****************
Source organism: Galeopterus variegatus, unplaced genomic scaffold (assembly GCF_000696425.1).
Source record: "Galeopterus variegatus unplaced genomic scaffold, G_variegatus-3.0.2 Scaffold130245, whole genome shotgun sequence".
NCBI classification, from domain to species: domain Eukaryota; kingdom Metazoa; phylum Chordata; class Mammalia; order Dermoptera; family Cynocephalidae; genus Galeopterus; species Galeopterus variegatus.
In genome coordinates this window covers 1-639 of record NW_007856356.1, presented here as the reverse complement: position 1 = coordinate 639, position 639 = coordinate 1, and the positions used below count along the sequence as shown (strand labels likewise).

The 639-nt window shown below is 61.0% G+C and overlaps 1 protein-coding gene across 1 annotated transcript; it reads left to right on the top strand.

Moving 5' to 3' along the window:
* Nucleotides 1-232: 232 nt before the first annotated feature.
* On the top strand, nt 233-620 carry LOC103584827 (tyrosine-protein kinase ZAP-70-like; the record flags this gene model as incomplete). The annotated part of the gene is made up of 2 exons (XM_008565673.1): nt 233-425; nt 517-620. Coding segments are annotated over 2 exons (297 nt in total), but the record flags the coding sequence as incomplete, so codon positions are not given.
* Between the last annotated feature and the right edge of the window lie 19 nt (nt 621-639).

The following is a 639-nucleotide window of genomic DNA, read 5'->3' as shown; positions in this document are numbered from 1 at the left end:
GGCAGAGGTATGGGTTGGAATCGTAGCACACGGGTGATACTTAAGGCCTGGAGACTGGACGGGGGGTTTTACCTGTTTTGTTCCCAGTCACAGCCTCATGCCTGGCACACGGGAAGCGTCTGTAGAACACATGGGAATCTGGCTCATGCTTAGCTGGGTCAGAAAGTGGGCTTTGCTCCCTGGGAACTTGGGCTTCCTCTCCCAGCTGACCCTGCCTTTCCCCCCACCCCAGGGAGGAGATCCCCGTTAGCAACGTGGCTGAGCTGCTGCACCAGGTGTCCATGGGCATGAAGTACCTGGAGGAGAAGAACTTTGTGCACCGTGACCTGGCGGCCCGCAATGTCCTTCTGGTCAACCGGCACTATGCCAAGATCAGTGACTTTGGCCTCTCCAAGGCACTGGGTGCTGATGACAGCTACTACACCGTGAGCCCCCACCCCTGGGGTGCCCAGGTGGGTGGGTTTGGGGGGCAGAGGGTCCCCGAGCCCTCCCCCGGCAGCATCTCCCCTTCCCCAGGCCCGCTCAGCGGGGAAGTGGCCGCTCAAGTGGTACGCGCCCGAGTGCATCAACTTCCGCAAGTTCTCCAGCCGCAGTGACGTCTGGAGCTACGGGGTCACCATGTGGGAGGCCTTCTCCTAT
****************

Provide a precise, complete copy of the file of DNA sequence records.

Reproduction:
Source organism: Galeopterus variegatus, unplaced genomic scaffold (assembly GCF_000696425.1).
Source record: "Galeopterus variegatus unplaced genomic scaffold, G_variegatus-3.0.2 Scaffold130245, whole genome shotgun sequence".
NCBI classification, from domain to species: domain Eukaryota; kingdom Metazoa; phylum Chordata; class Mammalia; order Dermoptera; family Cynocephalidae; genus Galeopterus; species Galeopterus variegatus.
In genome coordinates this window covers 1-639 of record NW_007856356.1, presented here as the reverse complement: position 1 = coordinate 639, position 639 = coordinate 1, and the positions used below count along the sequence as shown (strand labels likewise).

The 639-nt window shown below is 61.0% G+C and overlaps 1 protein-coding gene across 1 annotated transcript; it reads left to right on the top strand.

Moving 5' to 3' along the window:
* Nucleotides 1-232: 232 nt before the first annotated feature.
* On the top strand, nt 233-620 carry LOC103584827 (tyrosine-protein kinase ZAP-70-like; the record flags this gene model as incomplete). The annotated part of the gene is made up of 2 exons (XM_008565673.1): nt 233-425; nt 517-620. Coding segments are annotated over 2 exons (297 nt in total), but the record flags the coding sequence as incomplete, so codon positions are not given.
* Between the last annotated feature and the right edge of the window lie 19 nt (nt 621-639).

The following is a 639-nucleotide window of genomic DNA, read 5'->3' as shown; positions in this document are numbered from 1 at the left end:
GGCAGAGGTATGGGTTGGAATCGTAGCACACGGGTGATACTTAAGGCCTGGAGACTGGACGGGGGGTTTTACCTGTTTTGTTCCCAGTCACAGCCTCATGCCTGGCACACGGGAAGCGTCTGTAGAACACATGGGAATCTGGCTCATGCTTAGCTGGGTCAGAAAGTGGGCTTTGCTCCCTGGGAACTTGGGCTTCCTCTCCCAGCTGACCCTGCCTTTCCCCCCACCCCAGGGAGGAGATCCCCGTTAGCAACGTGGCTGAGCTGCTGCACCAGGTGTCCATGGGCATGAAGTACCTGGAGGAGAAGAACTTTGTGCACCGTGACCTGGCGGCCCGCAATGTCCTTCTGGTCAACCGGCACTATGCCAAGATCAGTGACTTTGGCCTCTCCAAGGCACTGGGTGCTGATGACAGCTACTACACCGTGAGCCCCCACCCCTGGGGTGCCCAGGTGGGTGGGTTTGGGGGGCAGAGGGTCCCCGAGCCCTCCCCCGGCAGCATCTCCCCTTCCCCAGGCCCGCTCAGCGGGGAAGTGGCCGCTCAAGTGGTACGCGCCCGAGTGCATCAACTTCCGCAAGTTCTCCAGCCGCAGTGACGTCTGGAGCTACGGGGTCACCATGTGGGAGGCCTTCTCCTAT